Tuesday, April 26, 2011

Dialysis Nurse: The Final Chapter.

I've been a dialysis nurse since 1977. When you do the same thing every day for 34 years, you can get pretty good at it. But you can also get somewhat weary of it, as I consider it to be a job for young people. There's very little-to-no sit down work there. On your feet 10 to 14 hours. Often routine, but still life-and-death stuff going on. When I first started in dialysis, the staff to patient ratio was 1:1. Now clinics have one nurse for up to 14 patients at a time, with one patient care tech for every four patients. It can get hopping. They can crash, cramp, vomit, or get diarrhea in the blink of an eye. Cardiac events are quite possible. And none of those things are written into the charge nurse's task list for the day: the mounds of paperwork sometimes have to get completed after the door's locked at night.
Occasionally they all get cramps at the same time...

This summer will be my last as a dialysis nurse, and it's shaping up to be something completely different.

 I officially retired in 2005 when we sold everything and became fulltime RVers. But within a year, we bought this property in Mexico, planning for me to work part-time 4 summers to pay it off. So I returned every April to the dialysis clinic in Minnesota that I retired from, and it's been fairly easy to tolerate. Same job, same co-workers, some of the same patients. Same = good at my age. Plus the grandbabies are nearby.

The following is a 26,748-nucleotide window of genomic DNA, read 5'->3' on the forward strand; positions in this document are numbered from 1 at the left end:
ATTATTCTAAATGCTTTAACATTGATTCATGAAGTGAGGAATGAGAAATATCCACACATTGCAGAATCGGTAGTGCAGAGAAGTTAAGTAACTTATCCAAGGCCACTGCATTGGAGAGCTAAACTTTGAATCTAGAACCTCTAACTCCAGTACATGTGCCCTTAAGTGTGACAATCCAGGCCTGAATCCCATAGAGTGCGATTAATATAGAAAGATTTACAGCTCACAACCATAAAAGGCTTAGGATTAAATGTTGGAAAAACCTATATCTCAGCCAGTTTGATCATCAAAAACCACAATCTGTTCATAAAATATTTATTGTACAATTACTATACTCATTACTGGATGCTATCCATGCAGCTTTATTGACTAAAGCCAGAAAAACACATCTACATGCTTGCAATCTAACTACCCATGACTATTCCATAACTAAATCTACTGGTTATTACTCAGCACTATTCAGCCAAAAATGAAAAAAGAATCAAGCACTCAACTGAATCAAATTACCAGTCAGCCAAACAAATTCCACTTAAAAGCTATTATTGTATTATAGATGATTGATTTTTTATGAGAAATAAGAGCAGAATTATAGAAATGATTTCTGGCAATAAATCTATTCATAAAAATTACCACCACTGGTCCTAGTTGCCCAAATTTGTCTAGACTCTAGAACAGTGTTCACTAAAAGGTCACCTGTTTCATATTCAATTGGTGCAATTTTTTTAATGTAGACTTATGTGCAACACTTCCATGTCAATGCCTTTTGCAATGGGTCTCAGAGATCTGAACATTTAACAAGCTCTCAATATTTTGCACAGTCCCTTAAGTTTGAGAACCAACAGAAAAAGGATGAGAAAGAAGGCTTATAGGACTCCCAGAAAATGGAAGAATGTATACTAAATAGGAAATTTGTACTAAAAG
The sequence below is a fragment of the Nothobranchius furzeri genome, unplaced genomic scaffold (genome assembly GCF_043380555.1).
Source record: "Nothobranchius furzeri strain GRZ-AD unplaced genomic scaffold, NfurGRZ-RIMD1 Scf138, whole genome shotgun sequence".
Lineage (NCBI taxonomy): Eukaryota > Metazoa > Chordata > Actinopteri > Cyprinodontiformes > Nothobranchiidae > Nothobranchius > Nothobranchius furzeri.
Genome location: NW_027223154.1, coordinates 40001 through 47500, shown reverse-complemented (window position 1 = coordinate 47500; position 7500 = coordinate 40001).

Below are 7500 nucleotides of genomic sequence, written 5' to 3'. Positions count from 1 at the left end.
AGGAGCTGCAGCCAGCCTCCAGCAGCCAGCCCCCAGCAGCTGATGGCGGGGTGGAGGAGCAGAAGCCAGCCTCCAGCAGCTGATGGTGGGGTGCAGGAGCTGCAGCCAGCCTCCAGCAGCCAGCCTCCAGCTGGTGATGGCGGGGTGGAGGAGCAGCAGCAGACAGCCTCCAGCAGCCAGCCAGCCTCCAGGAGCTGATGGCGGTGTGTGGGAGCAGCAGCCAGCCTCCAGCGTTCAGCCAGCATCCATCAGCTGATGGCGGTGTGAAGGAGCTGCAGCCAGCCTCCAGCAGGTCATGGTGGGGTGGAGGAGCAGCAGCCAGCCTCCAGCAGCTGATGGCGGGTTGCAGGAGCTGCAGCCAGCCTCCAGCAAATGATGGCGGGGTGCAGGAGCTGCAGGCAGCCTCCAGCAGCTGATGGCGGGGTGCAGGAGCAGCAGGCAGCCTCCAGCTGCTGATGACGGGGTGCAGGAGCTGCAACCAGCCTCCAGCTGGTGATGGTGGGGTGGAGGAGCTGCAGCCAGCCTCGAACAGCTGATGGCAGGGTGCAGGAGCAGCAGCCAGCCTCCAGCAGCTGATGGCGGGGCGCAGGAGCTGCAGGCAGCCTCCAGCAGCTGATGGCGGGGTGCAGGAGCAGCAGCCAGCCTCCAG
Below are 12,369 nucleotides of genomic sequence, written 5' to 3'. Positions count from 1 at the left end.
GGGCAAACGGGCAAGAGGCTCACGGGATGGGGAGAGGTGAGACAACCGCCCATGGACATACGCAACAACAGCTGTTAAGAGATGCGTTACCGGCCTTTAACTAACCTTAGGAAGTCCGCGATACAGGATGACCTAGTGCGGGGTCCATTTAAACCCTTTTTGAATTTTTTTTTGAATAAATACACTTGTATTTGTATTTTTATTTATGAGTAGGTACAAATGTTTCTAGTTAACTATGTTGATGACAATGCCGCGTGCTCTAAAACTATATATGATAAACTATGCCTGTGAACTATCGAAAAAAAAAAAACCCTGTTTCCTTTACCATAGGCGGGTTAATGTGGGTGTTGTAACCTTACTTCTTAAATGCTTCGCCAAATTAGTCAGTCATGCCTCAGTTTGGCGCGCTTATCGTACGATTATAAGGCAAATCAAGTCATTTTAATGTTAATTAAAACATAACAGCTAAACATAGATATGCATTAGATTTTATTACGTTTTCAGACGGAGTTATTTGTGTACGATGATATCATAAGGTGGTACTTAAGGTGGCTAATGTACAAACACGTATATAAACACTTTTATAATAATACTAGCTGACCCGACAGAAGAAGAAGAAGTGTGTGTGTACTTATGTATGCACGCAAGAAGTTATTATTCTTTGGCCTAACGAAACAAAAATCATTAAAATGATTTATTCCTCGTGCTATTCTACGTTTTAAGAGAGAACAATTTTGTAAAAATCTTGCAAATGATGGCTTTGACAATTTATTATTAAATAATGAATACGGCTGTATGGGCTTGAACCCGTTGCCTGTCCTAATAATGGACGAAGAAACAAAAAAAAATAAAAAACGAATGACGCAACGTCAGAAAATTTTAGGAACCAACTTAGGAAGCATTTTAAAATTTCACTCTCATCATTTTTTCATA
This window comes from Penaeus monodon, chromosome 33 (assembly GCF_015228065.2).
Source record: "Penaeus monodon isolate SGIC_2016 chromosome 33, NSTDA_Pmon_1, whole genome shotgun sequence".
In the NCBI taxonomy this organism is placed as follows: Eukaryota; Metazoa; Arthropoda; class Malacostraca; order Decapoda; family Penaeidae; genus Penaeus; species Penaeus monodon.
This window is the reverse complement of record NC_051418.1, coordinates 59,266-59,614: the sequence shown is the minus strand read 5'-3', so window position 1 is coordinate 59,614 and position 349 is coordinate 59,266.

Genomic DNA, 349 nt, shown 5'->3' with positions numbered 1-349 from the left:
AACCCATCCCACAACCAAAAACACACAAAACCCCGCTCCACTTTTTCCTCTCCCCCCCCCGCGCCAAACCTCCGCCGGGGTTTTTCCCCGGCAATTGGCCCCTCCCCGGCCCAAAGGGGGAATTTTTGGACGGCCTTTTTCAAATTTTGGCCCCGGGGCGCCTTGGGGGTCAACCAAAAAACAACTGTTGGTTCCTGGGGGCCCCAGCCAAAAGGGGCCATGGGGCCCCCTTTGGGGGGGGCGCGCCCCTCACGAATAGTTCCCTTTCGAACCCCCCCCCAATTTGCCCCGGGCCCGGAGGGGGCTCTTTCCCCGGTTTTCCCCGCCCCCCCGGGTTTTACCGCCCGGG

However, this summer they can't use me there, as they finally got staffed adequately and competently. (It took them a little while to replace me, mostly because it's in the middle of nowhere.) Another clinic in the cities was good enough to say they could use me some, plus I could "float" to other clinics. I hate floating: patients and other staff also prefer sameness, and The New Nurse never gets any respect.

Now add in this: diesel fuel approaching $5/gallon, Bahia Kino Mexico to Minneapolis Minnesota is 4000 miles round trip, towing our fifth wheel nets a maximum 10 miles per gallon, comes to about $2000. Just for diesel. Plus the RV park there is $500/month. Plus the floating thing...

This wasn't looking very favorable. We do OK on my husband's SS and disability, but there's never much extra. And it's fine in Mexico, we do not have a very expensive lifestyle here. But to contemplate $3500 right off the top when I only need to make $5000 to satisfy our mortgage balloon seemed wrong somehow. I began to look at other options.


I always knew about Travel Nursing, but never considered it for me because of that sameness lure. Learning new skills is no longer a thirstful quest in my life, if you get my drift. Now it looks like the answer for us. For a similar salary, plus an apartment and daily stipend, I can work a 13 week contract in Arizona. It's within a long day's drive from here, so trips "home" are possible. There should even be a small amount of sameness to mitigate, as the same company I retired from owns 3/4 of the dialysis clinics everywhere, same machines, same procedures.